Review:   In an old farm house in an isolated location, Mother (Jennifer Lawrence) happily toils away renovating her house.  She obviously adores her husband (Javier Bardem), a writer and poet of distinction who may be going through an extended period of writer’s block.  One day a stranger (Ed Harris) happens by (or has he sought out the poet?) and is taken in for the night.  Mother is a bit put out that her husband has offered the stranger a room for the night, but he is an orthopedic surgeon and appears to offer no threat.  Nevertheless, Mother feels the equilibrium of the home has been put off kilter.  The next day the stranger’s wife (Michelle Pfeiffer) appears at the door, and suddenly the house seems to have residents that may be staying a while, much to Mother’s chagrin.  Something about the guests bothers Mother, something seems wrong, possibly even ominous.  Then more people show up at the house, unexpected things happen, and Mother loses control of her little world….

First off, as a reviewer let me say that Jennifer Lawrence is my favorite movie actress and is a major talent.  Javier Bardem and Ed Harris are top shelf actors as well.  The problem for me is writer/director Darren Aronofsky has attempted to make a film so artsy and riddled with allegories and high brow intellectual “stuff” that most viewers are going to be totally lost by the end of the film.  The first half of the film was actually quite interesting, and could have developed into a compelling suspense story.  But that isn’t what happened.  The plot came to the proverbial fork in the road, and Aronofsky put the pedal to the metal and took the “Schlossen Cutoff” and eventually went over the same cliff as Thelma and Louise.  The box office for the movie tanked, and cast and director felt the need to explain the brilliant allegories they were acting out, but viewers don’t want to sit through a movie with a copy of Cliffs notes to figure out what the hell is going on.  Sorry, this movie is a stinker.

American Assassin

Movie:  American Assassin

Rating:  4 Stars (Out of 5)

Review:   Mitch Rapp (Dylan O’Brien) had some tough breaks in his young life.  His parents died in a car crash when he was just 14, and his fiancé, the love of his life didn’t fare too well either.  So when life handed Mitch lemons, he decided to make some sour lemonade.  He created a personal training program that included firearms training, martial arts, and a knowledge of Arabic and Islamic theology to make himself a one man bounty hunter of terrorists.  Not surprisingly, this crusade of Mitch’s does not go unnoticed by the counter-intelligence wing of the CIA, and Mitch is recruited by Deputy Director Irene Kennedy to become a legitimate agent for the CIA.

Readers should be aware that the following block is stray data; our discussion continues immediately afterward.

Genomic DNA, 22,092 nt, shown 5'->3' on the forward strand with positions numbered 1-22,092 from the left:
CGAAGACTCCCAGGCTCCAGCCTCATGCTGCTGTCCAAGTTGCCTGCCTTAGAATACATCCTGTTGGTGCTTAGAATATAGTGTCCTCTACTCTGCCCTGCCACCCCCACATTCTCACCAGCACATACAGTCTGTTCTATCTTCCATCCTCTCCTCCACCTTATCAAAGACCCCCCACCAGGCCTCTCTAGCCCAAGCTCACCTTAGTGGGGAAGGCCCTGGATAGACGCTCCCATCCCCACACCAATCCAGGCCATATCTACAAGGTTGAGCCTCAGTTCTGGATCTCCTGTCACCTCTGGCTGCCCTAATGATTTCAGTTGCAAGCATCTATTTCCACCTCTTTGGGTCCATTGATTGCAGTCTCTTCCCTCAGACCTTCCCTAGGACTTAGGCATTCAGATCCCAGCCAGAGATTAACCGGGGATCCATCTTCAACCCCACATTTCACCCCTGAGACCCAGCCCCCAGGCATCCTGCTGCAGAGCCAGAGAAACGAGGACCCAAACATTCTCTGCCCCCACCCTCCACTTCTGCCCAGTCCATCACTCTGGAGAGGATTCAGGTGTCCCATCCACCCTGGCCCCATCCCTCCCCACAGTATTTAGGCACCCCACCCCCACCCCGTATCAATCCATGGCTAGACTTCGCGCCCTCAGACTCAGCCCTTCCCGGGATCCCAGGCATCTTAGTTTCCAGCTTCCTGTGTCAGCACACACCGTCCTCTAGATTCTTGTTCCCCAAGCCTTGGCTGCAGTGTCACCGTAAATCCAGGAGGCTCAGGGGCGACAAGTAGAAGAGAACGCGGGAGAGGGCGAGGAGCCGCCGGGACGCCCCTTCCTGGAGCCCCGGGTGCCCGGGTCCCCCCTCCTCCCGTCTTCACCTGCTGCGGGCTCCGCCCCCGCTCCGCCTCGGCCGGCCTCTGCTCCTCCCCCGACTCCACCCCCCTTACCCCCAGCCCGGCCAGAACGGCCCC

Soon Mitch is whisked off to a top secret training facility in the Roanoke Valley of Virginia, where he and other wannabe agents are to be broken down and molded into killing machines by former navy seal and all around badass Stan Hurley (Michael Keaton).  Many are weeded out in the rough and tumble training site, but Mitch perseveres and is chosen for an overseas assignment.  The mission is a ballbuster, as terrorists are on the loose in the middle east putting together a nuclear device.  Complicating matters is the activity of a former CIA operative gone rogue known as the Ghost (Taylor Kitsch), who has a grudge against his former bosses.  So team leader Stan Hurley leads an operation to stop the latest terrorist threat, assisted by his maverick protégé Mitch and the very fetching Annika (Shiva Negar).

This is a terrific action film with a good plot and fine cast.  Michael Keaton is at his best as a tough guy trying to keep a rein on the impetuous rookie operative.  The action sequences come often enough to hold your interest throughout the film, but thankfully without a lot of special effects.   This film is a good one, and welcome as we await the next batch of blockbusters in November.

Mini Trailers:  Mitch to Terrorist – “I am prepared to die a martyr.”

Dep. Dir. Kennedy – “You wouldn’t have made it there another 20 seconds alive.”  Mitch – “I guess we’ll never know.”

CIA Director – “This kind of psych file scares the hell out of me.”

Stan Hurley – “You go down out there you’re a ghost.  No one is coming back for you.”

Ghost – “Thousands of Americans are going to burn, Stan.  All because of you.  Enjoy the show.”

Mitch – “You shouldn’t have come back for me.”  Stan – “Don’t get used to it, Kid.”

Stan – “What the hell you looking at?”  Dep. Dir. Kennedy – “You look like a mummy.”  Stan – “Yeah, mummies don’t have to write up a report.”